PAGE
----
GT: The story is Brigham Young wasn’t involved.
Will: [The story is] he would have been horrified at the whole idea. Absolutely, and then he didn’t know about it for 20 years, and when he did know about it, he excommunicated people. No, no, no, simply not true.
But, the thing about the massacre at Mountain Meadows is, when does [Turley’s book] stop? The day after the massacre. It has a coda in which they convict John D. Lee and put all the blame on him. But it’s an act of historical deception, to not address the entire story.
GT: Well, that’s what part two is supposed to be coming out, which hopefully is next year.
Now it’s your turn. Let’s hear your critiques of Turley and Bagley. What do they get right? What to they over and under emphasize? Do you agree that Smith & Buchanan’s roles should be emphasized more?
I think historians should tell history. Once they start assigning blame, they are no longer doing history. As the TV detective said, “Just the facts…”
Sorry to detract but did anyone else see the picture and think that the interview was with Mark Hammel?
“Assigning blame” is pretty important to a good historian.
Over the next few weeks, we will get into more of the events, and I think Will pokes some gaping holes in the Church’s official narrative, but he does rely on some speculation to support his views. I agree with Will that the Church protected John D. Lee for over a decade.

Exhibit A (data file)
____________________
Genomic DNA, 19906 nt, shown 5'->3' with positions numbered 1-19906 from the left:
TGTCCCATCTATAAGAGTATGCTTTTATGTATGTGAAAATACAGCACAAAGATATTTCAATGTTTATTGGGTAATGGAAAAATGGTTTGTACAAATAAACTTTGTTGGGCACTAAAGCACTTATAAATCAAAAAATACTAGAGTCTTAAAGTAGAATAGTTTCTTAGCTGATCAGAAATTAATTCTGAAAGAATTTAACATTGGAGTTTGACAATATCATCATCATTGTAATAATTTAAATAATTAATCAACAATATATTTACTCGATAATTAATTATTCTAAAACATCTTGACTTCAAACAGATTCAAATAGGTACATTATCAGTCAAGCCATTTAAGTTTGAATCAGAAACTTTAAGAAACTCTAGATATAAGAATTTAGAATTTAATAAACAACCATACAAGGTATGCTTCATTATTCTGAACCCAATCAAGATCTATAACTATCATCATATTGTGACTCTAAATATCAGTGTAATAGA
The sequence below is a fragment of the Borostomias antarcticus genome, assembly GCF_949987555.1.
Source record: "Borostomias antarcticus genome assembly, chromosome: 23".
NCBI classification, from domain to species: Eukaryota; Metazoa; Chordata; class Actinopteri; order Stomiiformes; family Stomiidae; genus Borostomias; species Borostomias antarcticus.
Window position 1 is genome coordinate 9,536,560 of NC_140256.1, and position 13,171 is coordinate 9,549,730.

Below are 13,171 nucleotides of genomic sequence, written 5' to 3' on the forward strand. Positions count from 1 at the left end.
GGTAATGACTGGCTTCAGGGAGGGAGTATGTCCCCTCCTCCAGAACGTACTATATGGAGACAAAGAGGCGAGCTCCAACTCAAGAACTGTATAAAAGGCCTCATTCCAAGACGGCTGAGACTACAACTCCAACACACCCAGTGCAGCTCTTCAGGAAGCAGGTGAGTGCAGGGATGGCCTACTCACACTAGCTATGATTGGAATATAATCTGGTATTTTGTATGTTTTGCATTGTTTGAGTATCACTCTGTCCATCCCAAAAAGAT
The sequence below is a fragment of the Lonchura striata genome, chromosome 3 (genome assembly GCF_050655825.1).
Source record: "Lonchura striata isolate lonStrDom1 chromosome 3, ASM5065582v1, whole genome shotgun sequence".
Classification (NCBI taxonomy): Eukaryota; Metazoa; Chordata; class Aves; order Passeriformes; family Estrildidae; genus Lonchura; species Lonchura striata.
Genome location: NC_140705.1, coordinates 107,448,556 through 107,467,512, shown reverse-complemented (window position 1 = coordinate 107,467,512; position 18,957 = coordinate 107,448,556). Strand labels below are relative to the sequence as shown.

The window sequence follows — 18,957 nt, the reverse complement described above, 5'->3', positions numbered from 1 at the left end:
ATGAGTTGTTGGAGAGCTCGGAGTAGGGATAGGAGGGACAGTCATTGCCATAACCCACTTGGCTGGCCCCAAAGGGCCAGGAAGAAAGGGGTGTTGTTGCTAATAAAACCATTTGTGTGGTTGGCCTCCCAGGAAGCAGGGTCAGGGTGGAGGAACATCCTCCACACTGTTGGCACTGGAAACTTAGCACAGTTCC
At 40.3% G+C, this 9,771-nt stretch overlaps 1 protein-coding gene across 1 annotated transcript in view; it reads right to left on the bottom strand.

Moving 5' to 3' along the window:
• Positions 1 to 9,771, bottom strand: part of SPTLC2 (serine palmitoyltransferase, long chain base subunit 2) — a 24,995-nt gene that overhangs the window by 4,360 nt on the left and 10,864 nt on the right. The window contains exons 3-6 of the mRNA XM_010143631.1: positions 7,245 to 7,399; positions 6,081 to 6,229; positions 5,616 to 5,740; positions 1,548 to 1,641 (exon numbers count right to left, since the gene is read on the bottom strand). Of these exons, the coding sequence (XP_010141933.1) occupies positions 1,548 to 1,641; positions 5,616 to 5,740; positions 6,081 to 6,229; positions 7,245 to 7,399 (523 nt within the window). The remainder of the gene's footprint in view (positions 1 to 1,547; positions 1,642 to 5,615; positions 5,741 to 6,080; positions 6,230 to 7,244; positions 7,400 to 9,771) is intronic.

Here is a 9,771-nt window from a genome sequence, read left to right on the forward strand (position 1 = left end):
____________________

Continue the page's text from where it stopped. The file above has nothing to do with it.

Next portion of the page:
Both Turley and Bagley have their strengths and weaknesses. And both worth the read. Still, I think BY had something to do with MMM.
ji, how would we tell the story of the Holocaust without blaming Hitler? Or the story of historical massacres without talking about factors behind the massacre and evidence suggesting one or another party to be behind the massacre? I’m not saying you have to believe that BY is guilty, but that you can’t really write history without attributing massacres to someone. Writing history is an argumentative process. It isn’t just chronicling (I.e., this happened then this happened). It also isn’t a legal defense or prosecution narrative before a jury, where we try someone before charges for a jury who if they deliver a guilty verdict will be sentenced by a judge. Since no living person is being issued a sentence by a historian, the standards of acceptable evidence are lower for historical arguments.
The interesting thing is how so many Mormons are willing to say that past leaders were imperfect and products of their time and yet will not go beyond that. They refuse to say what those imperfections were and entertain the idea that BY created the conditions for an actual massacre.
Will per Rick: “President James Buchanan, and apostle George A. Smith. Historian Will Bagley tells how these two men created the environment which allowed a massacre to take place at Mountain Meadows.”
John W, “BY created the conditions for an actual massacre.”
Will’s comments on Buchanan’s intention were new to me. But, why not say all three of those men, together with others, contributed to the development of conditions for a massacre? Unless, of course, one is eager to blame one and ignore the others.
I was also surprised at Will’s comment on the Turley book ” just part of the cover up. ” I’ve been listening to the Turley book and can’t imagine how anyone would think it exonerates BY or that it put all the blame on John D. Lee, even if it did show that Lee took an active role sometimes in conflict with other leaders’ earlier plans. I thought it pretty clearly showed that BY and others, including but not limited to church leader Isaac Haight, contributed to the conditions for the massacre. Maybe Will was irritated that the Turley book didn’t also the subsequent cover-up history.